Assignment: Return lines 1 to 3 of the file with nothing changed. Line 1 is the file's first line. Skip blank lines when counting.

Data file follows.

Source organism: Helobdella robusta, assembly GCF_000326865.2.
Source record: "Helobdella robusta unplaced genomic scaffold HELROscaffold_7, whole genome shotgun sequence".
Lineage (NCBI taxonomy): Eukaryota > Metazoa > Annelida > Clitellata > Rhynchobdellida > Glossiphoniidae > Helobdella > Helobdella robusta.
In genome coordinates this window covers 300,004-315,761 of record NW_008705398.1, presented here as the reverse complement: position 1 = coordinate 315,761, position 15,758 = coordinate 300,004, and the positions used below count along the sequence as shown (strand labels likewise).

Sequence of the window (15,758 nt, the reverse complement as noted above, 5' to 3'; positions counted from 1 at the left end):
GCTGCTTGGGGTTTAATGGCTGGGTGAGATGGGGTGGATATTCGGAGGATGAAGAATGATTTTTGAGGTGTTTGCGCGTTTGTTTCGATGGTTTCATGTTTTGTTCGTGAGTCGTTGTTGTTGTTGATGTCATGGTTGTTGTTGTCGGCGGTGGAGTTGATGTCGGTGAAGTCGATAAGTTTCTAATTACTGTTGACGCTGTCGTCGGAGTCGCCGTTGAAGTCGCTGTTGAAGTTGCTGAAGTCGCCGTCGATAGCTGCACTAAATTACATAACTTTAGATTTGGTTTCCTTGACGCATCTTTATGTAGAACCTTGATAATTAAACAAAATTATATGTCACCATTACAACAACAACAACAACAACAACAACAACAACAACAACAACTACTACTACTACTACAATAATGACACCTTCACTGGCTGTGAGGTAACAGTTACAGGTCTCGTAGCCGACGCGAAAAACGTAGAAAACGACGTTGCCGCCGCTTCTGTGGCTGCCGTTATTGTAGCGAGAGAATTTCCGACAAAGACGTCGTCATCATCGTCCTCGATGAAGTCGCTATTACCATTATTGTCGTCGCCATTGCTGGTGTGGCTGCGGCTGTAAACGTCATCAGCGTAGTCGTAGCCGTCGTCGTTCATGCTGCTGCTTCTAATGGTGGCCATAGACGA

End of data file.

Source organism: Helobdella robusta, assembly GCF_000326865.2.
Source record: "Helobdella robusta unplaced genomic scaffold HELROscaffold_7, whole genome shotgun sequence".
Lineage (NCBI taxonomy): Eukaryota > Metazoa > Annelida > Clitellata > Rhynchobdellida > Glossiphoniidae > Helobdella > Helobdella robusta.